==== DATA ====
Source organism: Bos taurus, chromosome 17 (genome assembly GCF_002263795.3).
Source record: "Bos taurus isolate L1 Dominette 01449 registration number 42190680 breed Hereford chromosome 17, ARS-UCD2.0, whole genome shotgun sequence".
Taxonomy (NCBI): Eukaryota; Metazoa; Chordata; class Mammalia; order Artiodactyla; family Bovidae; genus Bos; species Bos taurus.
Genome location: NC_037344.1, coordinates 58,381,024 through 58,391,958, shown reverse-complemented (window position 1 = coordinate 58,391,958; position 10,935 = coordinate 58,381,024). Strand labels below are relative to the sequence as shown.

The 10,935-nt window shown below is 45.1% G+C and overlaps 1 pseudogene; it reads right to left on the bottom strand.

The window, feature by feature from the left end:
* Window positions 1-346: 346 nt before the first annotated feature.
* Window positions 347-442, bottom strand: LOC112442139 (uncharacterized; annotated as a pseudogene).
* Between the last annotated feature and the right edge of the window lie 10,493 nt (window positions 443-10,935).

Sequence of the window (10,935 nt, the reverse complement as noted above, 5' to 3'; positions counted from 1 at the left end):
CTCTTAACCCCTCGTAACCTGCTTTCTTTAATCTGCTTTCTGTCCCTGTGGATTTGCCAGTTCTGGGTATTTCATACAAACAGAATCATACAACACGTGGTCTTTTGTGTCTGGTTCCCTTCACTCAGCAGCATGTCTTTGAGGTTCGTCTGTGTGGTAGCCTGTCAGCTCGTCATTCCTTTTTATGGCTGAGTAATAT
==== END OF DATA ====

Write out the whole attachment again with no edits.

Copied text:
Source organism: Bos taurus, chromosome 17 (genome assembly GCF_002263795.3).
Source record: "Bos taurus isolate L1 Dominette 01449 registration number 42190680 breed Hereford chromosome 17, ARS-UCD2.0, whole genome shotgun sequence".
Taxonomy (NCBI): Eukaryota; Metazoa; Chordata; class Mammalia; order Artiodactyla; family Bovidae; genus Bos; species Bos taurus.
Genome location: NC_037344.1, coordinates 58,381,024 through 58,391,958, shown reverse-complemented (window position 1 = coordinate 58,391,958; position 10,935 = coordinate 58,381,024). Strand labels below are relative to the sequence as shown.

The 10,935-nt window shown below is 45.1% G+C and overlaps 1 pseudogene; it reads right to left on the bottom strand.

The window, feature by feature from the left end:
* Window positions 1-346: 346 nt before the first annotated feature.
* Window positions 347-442, bottom strand: LOC112442139 (uncharacterized; annotated as a pseudogene).
* Between the last annotated feature and the right edge of the window lie 10,493 nt (window positions 443-10,935).

Sequence of the window (10,935 nt, the reverse complement as noted above, 5' to 3'; positions counted from 1 at the left end):
CTCTTAACCCCTCGTAACCTGCTTTCTTTAATCTGCTTTCTGTCCCTGTGGATTTGCCAGTTCTGGGTATTTCATACAAACAGAATCATACAACACGTGGTCTTTTGTGTCTGGTTCCCTTCACTCAGCAGCATGTCTTTGAGGTTCGTCTGTGTGGTAGCCTGTCAGCTCGTCATTCCTTTTTATGGCTGAGTAATAT